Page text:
Non­fic­tion

Let­ters to My Pales­tin­ian Neighbor

By – May 4, 2018

Yos­si Klein Hale­vi yearns for a mean­ing­ful con­ver­sa­tion with a Pales­tin­ian coun­ter­part who is will­ing to read, lis­ten respect­ful­ly, and respond. He hopes to deter­mine whether two peo­ples can share a land while main­tain­ing their sep­a­rate con­tigu­ous states. Hale­vi under­stands that his over­ture must be root­ed in his own will­ing­ness to lis­ten. With some admit­ted reluc­tance, he has accept­ed the two-state solu­tion as the only way to move forward.

Hale­vi makes this over­ture with the utmost sin­cer­i­ty and a ful­ly nuanced under­stand­ing of mod­ern Israel’s evo­lu­tion and chal­lenges. He seeks a Pales­tin­ian part­ner whose desire for peace is equal­ly fer­vent, a per­son whose vision of the past includes the under­stand­ing that nei­ther par­ty can afford to be stuck in that past. The voice in the let­ters is filled with empa­thy, hope, and a bit of despair. It has an invit­ing, embrac­ing, and win­some lyri­cism, as well as dig­ni­ty and resolvethe per­fect pitch for its colos­sal purpose.

Hale­vi has craft­ed a sequence of ten let­ters, imag­ined for a read­er whose dwelling is near­by but who he hasn’t yet encoun­tered. The let­ters have over­lap­ping con­cerns, with undu­lat­ing shifts in empha­sis. These con­cerns include the func­tions of Holo­caust mem­o­ry, the need to pur­sue jus­tice, and the many pro­found par­al­lels in Jew­ish and Islam­ic holy texts and reli­gious practices.

Hale­vi meets dif­fi­cult issues head-on, includ­ing the Israeli pen­chant for set­tle­ment build­ing, which he under­stands in all its mul­ti­va­lent com­plex­i­ty. He has come pre­pared; he seems to have antic­i­pat­ed the like­ly respons­es and rejoin­ders from a Pales­tin­ian heart, soul, and mind.

Halevi’s exper­i­ment will, no doubt, reach many more Jews than Pales­tini­ans and Mus­lims. His effort is exem­plary: many oth­er pas­sion­ate Jew­ish minds need to see the promise of such dia­logue, cre­ate sim­i­lar oppor­tu­ni­ties, and move the process for­ward. The Pales­tin­ian on the near­by hill may answer full-heart­ed­ly. Let’s hope so.

With intel­li­gence and an essen­tial, human con­sid­er­a­tion for the Oth­er” across the way, Hale­vi argues a new direc­tion to be tak­en by indi­vid­u­als, com­mu­ni­ties, and gov­ern­ments in the Mid­dle East and across the globe. To this end, this mod­est­ly-sized vol­ume is a bless­ing, and may serve as a vehi­cle for dia­logue and peace.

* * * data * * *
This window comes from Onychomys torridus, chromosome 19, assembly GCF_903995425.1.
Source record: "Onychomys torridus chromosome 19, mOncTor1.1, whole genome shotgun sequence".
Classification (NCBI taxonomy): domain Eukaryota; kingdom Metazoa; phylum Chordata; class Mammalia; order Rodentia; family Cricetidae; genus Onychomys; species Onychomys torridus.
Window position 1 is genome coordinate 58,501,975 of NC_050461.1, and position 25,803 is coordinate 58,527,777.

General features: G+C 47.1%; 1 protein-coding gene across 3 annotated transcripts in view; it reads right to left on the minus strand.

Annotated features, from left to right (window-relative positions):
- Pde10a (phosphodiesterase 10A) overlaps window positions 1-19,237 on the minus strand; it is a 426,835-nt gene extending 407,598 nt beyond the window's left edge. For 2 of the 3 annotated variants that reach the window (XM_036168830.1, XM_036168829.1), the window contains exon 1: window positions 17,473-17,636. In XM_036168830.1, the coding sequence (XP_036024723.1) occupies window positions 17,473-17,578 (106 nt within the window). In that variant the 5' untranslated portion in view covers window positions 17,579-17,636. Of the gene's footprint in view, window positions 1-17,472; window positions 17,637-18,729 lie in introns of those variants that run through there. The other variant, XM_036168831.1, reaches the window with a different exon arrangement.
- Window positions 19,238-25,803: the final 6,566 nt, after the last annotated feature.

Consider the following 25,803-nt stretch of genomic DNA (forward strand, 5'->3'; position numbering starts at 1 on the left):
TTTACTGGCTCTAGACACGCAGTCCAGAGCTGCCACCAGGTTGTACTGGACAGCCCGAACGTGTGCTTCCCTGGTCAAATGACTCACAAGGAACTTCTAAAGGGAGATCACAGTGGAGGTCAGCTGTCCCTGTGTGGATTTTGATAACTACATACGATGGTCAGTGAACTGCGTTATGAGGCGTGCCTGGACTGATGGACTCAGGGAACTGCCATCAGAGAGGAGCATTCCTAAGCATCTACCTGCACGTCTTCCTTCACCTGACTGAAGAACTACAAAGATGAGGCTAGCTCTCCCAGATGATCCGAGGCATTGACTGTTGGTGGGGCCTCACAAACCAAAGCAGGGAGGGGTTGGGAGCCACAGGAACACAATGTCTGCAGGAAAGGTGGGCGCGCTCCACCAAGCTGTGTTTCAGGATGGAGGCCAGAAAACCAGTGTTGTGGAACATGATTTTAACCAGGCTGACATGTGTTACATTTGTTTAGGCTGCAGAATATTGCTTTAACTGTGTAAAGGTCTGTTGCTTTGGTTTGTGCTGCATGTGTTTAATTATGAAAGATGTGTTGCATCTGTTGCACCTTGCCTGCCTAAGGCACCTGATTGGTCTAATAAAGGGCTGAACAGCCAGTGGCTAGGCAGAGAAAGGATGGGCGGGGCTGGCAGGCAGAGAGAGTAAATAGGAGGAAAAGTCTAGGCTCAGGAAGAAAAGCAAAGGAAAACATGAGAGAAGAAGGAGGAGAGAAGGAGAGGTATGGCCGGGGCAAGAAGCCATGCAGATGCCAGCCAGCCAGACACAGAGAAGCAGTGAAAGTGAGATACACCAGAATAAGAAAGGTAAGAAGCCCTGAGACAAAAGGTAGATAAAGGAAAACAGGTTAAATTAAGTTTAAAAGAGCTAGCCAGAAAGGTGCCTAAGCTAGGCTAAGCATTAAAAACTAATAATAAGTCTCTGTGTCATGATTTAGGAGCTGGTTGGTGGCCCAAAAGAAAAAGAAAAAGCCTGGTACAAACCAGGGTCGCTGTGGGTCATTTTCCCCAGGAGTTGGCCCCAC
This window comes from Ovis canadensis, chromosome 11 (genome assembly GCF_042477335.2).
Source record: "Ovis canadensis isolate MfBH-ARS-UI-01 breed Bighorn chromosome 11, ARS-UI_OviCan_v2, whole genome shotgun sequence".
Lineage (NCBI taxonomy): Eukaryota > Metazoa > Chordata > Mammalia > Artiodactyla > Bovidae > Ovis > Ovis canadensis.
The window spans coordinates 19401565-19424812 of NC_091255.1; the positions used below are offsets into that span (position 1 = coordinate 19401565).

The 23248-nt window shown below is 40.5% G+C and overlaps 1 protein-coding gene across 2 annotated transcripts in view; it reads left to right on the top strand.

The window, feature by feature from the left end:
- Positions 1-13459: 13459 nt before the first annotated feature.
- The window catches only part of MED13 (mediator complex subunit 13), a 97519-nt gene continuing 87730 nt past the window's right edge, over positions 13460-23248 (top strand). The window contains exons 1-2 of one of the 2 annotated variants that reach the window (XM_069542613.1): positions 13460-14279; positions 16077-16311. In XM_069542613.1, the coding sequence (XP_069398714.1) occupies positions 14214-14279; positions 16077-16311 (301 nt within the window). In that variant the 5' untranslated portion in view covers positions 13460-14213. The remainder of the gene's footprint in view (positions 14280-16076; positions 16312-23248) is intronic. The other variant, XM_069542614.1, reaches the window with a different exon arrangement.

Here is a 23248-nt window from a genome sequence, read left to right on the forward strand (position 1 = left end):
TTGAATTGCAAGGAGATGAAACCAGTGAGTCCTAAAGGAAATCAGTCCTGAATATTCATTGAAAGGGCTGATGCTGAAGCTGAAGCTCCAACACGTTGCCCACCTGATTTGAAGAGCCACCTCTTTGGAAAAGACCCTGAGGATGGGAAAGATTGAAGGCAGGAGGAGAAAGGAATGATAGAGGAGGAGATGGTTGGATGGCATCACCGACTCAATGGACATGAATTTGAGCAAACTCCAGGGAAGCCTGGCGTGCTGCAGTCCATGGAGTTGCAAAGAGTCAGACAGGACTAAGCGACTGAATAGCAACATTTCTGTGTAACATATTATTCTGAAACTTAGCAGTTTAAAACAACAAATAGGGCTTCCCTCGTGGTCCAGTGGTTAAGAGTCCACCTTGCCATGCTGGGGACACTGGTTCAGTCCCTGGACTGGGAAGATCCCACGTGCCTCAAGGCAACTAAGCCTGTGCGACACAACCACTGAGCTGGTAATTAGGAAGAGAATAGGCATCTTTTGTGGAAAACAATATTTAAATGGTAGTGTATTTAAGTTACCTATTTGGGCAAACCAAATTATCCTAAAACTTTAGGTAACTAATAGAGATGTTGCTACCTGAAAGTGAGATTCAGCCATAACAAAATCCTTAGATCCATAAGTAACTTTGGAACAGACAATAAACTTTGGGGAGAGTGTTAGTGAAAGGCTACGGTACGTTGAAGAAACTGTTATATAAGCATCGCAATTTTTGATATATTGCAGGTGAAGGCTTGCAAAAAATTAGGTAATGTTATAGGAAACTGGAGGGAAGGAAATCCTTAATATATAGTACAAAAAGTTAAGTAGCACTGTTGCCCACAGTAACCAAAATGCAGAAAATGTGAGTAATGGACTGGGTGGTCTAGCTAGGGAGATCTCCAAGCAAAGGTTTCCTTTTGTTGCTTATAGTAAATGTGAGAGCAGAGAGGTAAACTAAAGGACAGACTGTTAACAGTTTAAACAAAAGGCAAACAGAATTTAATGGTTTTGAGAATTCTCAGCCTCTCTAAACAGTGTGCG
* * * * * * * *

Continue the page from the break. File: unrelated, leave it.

Philip K. Jason is pro­fes­sor emer­i­tus of Eng­lish at the Unit­ed States Naval Acad­e­my. A for­mer edi­tor of Poet Lore, he is the author or edi­tor of twen­ty books, includ­ing Acts and Shad­ows: The Viet­nam War in Amer­i­can Lit­er­ary Cul­ture and Don’t Wave Good­bye: The Children’s Flight from Nazi Per­se­cu­tion to Amer­i­can Free­dom.

Discussion Questions

Although Hale­vi address­es his book to his as-yet-unknown Pales­tin­ian neigh­bor, it should be required read­ing for every Amer­i­can (and per­haps Israeli) Jew as well. Hale­vi lays out, lyri­cal­ly, beau­ti­ful­ly — the con­cept of the Jew­ish peo­ple, and their attach­ment to, and pres­ence in, the land of Israel and the State of Israel. When so many Jews see Israel as a nev­er again” refuge, Hale­vi clear­ly puts forth the deep his­tor­i­cal and reli­gious con­nec­tion of the Jews to Israel.

At the same time, he rec­og­nizes that there is an oth­er” that has her own claim to peo­ple­hood and to the land, and invites that oth­er to engage in dia­logue with him. He writes: Nei­ther side can relin­quish its emo­tion­al claim to ter­ri­to­r­i­al whole­ness.” And yet, it is nec­es­sary, in his vision of a just soci­ety in Israel, for each to self-con­tract, in order to live togeth­er as neighbors.

Hale­vi under­stands and crit­i­cizes flaws in both the Israeli polit­i­cal right and left, in beliefs, in actions tak­en, and in stereo­types each hold. He avoids what might be a pater­nal­is­tic attempt to lay out a nar­ra­tive of Pales­tin­ian con­nec­tion. And yet, in open­ing the door and invit­ing dia­logue, he embod­ies the Torah’s notion of know­ing the soul of the other.”

This short, enjoy­able book is sure to offer much grist for thought and dis­cus­sion between Jews, Jews and Pales­tini­ans, and, per­haps, all people.